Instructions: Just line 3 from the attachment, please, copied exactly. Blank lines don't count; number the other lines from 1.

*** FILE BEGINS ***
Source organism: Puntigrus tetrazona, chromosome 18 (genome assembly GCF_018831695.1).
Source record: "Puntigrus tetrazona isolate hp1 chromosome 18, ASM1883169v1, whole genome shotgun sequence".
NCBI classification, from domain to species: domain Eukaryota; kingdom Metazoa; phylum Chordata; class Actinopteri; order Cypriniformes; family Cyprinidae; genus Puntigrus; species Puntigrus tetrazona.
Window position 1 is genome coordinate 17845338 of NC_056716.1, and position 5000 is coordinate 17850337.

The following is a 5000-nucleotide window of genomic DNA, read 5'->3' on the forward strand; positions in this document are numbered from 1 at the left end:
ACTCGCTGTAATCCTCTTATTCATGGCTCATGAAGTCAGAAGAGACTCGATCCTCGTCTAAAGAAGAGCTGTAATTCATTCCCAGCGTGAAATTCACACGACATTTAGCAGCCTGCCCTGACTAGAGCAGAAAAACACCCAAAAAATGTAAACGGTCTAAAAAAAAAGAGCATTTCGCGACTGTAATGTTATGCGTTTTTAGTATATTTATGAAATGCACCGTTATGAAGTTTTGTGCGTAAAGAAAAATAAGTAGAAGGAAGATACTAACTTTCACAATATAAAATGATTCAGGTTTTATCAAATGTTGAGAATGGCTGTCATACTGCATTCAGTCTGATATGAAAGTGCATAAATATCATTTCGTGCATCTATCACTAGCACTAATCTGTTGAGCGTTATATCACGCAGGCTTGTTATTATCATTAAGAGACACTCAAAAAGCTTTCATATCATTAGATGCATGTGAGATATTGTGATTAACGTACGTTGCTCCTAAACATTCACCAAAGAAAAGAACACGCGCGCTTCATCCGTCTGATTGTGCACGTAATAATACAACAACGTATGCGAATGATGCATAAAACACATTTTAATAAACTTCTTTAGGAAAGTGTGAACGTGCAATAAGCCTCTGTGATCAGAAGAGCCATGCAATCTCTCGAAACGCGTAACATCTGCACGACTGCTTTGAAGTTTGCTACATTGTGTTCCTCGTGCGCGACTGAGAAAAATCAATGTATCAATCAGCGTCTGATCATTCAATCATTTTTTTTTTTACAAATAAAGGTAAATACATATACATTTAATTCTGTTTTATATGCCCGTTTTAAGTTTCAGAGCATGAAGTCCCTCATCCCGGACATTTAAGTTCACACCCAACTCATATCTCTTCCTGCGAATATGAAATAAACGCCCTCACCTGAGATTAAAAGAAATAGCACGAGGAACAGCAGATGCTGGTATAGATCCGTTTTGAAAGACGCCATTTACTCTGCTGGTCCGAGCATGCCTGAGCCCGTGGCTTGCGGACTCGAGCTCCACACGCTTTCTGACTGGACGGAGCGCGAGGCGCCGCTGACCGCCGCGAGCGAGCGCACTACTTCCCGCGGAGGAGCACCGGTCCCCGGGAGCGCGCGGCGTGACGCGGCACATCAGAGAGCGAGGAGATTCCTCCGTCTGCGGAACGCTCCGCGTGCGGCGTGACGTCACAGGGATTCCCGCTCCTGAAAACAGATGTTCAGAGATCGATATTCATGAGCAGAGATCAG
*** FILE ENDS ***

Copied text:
NCBI classification, from domain to species: domain Eukaryota; kingdom Metazoa; phylum Chordata; class Actinopteri; order Cypriniformes; family Cyprinidae; genus Puntigrus; species Puntigrus tetrazona.